• Handbook of vocational education and training

      Stuart, Rebecca; McGrath, Simon; Mulder, Martin; Papier, Joy; University of the Western Cape; Wageningen University; University of Nottingham (Springer International Publishing, 2019)
      This handbook brings together and promotes research on the area of vocational education and training (VET). It analyzes current and future economic and labor market trends and relates these to likely implications for vocational education and training. It questions how VET engages with the growing power of human development approaches and with the sustainable development agenda. Equity and inclusion are discussed in a range of ways by the authors and the consideration of the construction of these terms is an important element of the handbook. It further addresses both the overall notion of system reform, at different scales, and what is known about particular technologies of systems reform across a variety of settings. Vocational learning and VET teacher/trainer education are discussed from a comparative perspective. National and comparative experiences are also shared on questions of equity and efficiency in funding in terms of those that fund and are funded, and for a range of funding methodologies. As well as reviewing existing gaps, this handbook is looking forward in identifying promising new directions in research and environment.
    • Hey good lookin'

      Yates, Julia; Hooley, Tristram; City, University of London; The Careers and Enterprise Company (Graduate Prospects Ltd., 2017)
      Julia Yates, senior lecturer in organisational psychology at City, University of London and Tristram Hooley, senior consultant at The Careers & Enterprise Company, provide an insight into the impact of image in careers advice and graduate recruitment
    • ‘Hidden agenda in the last decade: localism and Housing Acts in UK.

      Tracada, Eleni; Spencer, Siobhan; Neary, Siobhan; University of Derby; Derbyshire Gypsy Liaison Group; University of Derby (2014-04)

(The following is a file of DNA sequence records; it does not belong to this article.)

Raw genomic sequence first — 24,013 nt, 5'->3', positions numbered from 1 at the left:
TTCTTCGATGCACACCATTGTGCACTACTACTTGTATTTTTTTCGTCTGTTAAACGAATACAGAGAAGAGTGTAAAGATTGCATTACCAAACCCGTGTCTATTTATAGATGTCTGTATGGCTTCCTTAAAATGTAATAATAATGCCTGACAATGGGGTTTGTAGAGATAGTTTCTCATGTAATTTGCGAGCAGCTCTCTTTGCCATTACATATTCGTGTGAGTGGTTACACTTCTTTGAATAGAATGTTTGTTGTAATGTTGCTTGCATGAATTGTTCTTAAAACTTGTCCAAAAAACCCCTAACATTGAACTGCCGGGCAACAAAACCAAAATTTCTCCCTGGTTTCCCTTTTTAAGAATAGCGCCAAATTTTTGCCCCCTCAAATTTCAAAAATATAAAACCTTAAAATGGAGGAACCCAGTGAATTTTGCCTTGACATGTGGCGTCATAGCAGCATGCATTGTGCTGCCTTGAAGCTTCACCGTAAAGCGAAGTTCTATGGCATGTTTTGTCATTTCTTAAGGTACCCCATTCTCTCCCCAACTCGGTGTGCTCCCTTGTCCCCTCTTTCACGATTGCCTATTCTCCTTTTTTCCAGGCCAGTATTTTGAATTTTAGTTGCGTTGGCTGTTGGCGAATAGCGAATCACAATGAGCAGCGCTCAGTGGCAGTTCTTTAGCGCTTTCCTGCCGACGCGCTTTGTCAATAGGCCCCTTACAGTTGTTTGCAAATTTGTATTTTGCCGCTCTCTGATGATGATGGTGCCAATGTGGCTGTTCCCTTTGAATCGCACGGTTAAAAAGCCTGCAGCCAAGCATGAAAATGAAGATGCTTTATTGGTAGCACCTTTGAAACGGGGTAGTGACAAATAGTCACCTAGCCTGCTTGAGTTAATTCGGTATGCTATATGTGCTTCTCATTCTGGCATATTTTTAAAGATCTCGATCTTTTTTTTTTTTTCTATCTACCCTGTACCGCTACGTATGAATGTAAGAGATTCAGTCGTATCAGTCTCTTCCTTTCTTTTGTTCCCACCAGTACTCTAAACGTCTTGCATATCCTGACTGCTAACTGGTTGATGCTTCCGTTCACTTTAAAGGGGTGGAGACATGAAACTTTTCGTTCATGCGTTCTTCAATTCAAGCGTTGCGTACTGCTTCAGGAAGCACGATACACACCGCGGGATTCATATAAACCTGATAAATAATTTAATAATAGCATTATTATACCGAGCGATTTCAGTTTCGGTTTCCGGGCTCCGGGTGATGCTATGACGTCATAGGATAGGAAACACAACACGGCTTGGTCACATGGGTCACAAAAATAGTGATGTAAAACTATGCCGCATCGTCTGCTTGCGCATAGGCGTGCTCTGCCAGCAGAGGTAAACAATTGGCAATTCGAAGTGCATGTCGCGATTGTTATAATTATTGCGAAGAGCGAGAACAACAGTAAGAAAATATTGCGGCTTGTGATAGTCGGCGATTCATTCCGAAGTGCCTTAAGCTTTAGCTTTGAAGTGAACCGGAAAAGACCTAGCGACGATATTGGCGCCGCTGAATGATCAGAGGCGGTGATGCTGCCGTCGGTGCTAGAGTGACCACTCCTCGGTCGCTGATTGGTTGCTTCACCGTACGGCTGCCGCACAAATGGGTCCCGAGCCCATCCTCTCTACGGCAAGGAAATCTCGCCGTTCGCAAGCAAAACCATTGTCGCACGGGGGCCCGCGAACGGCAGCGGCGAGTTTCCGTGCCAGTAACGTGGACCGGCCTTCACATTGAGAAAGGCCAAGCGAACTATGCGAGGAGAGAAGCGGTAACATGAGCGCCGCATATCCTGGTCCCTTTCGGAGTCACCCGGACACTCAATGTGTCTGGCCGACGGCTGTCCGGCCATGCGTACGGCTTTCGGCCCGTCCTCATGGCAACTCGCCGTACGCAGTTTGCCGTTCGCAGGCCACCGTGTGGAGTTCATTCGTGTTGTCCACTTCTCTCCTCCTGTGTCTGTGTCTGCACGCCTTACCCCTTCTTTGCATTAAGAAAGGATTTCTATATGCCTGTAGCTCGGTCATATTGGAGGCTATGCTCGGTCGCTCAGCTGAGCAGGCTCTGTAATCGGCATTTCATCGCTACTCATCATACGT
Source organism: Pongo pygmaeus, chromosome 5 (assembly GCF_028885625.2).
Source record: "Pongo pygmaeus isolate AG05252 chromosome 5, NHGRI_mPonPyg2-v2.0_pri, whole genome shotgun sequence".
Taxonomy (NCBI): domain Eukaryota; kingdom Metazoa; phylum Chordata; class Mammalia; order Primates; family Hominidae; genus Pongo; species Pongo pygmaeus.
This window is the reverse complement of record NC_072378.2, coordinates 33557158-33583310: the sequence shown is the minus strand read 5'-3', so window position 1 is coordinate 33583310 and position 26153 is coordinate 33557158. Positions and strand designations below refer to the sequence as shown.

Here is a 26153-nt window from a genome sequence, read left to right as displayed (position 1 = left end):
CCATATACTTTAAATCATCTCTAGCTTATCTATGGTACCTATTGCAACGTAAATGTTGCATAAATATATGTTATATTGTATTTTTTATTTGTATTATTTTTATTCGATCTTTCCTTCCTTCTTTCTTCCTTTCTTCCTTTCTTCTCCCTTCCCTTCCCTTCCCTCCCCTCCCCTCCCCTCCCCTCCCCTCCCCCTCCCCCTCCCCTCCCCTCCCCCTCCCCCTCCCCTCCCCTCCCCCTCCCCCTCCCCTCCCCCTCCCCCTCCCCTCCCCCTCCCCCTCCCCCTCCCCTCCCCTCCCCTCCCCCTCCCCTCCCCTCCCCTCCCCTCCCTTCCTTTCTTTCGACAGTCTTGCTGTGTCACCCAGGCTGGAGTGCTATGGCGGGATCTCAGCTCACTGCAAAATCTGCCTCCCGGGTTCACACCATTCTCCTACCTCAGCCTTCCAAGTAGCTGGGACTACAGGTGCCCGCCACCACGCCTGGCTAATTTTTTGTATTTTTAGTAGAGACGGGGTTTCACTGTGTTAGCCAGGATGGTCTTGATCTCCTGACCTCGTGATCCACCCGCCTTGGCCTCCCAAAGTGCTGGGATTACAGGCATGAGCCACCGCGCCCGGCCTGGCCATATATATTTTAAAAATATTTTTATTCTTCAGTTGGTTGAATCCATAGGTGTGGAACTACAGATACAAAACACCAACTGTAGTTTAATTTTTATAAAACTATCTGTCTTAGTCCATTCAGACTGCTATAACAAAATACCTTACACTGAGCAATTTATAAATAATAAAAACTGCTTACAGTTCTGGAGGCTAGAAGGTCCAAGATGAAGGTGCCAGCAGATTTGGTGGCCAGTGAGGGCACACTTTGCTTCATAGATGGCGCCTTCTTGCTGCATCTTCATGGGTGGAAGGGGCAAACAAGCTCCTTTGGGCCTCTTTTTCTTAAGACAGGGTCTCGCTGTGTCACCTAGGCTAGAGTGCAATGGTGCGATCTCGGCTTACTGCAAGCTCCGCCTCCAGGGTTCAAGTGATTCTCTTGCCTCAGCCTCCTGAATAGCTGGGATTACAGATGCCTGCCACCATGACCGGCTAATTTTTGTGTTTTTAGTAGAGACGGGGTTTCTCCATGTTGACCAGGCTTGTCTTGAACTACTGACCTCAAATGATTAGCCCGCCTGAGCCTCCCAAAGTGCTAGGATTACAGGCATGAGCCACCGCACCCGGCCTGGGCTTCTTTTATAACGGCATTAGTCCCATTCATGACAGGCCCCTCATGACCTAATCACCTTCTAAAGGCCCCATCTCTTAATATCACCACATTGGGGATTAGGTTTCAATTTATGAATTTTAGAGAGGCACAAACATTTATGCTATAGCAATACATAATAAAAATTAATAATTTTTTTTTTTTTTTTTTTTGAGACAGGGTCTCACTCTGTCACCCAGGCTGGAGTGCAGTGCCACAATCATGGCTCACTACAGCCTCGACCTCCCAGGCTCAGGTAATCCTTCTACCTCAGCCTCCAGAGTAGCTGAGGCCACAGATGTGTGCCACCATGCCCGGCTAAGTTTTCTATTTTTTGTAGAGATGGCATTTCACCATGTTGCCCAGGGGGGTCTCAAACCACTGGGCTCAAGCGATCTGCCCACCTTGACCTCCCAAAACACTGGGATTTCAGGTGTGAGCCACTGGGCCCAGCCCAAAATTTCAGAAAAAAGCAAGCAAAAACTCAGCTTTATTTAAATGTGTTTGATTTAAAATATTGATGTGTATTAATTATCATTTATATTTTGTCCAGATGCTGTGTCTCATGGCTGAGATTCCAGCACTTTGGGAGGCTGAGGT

Localism acts such as Act 2011 have always accompanied and reinforced Planning Acts. For example, in Planning Act 2008, National Policy Statements describe clearly a single commissioner’s role and tasks to handle application; they also define the cases in which Secretary of State is decision-maker. Planning acts describe the meaning of ’owner’, allocation of housing accomodation and acquisition of land. On the other hand with the help of Localism Acts enforcing rules, regulations and continuous amendements, some local communities have successfully challenged Gypsy planning applications as in our case studies in East and West Midlands. Since several years and looking back in time, policy-makers and extremely conservative locals have always challenged planning applications of Gypsy individuals and communities by successfully repealing provisions of local authorities through petitions and other abusive behaviour at times. And although a Housing Act promises to make provisions about housing, secure tenancy and also about mobile homes and the accomodation needs of gypsies and travellers, it may also contain contraddictory content in ’schedules’, ’service notices’ and ’appeals to prohibition notices’, ’management orders’, which may encourage locals to oppose local authorities decisions about Gypsy protected sites. However the most sinister decisions and campaigns against Gypsy sites and planning permissions have been triggered mainly by the Localism acts and by notions of who has the right to be a ’local person’ having the right to make an application and/or acquire land to be used as protected site. In some case study we can discover that the terms of ’Gypsy’, ’nomadism’ and ’Traveller’ become challenging ’weapons’ against planning applications. No Gypsy person getting a local fixed job can be considered any more as a ’Gypsy’ or ’Traveller’, but, they have no chance to become ’locals’ to acquire more rights. On the opposite side, if any person comes from somewhere else is not considered a local to have equal rights with everybody else in the area. If they declare themselves as Gypsy/Traveller, they are opposed by locals as such; locals use themes of wrong waste management and lack of cleaningness, for example, based on Housing Acts to prevent decisions of local authorities ion favour of gypsies who recently lost the right to get legal aid and appeal, as well. The term ’Gypsy’ is played down to what the rest of the inhabitants wants to achieve and most of the times middle aged Gypsy women become victims of a male war of law and regulations; there are occasions in which a woman lost the right to be a ’Gypsy’ simply because they had to find a job close by and for long in order to be a carer for her elderly parents. We are going to challenge ’good practices’ by investigating on these cases through hidden agenda and metaphors used in acts and related decisions and outcomes.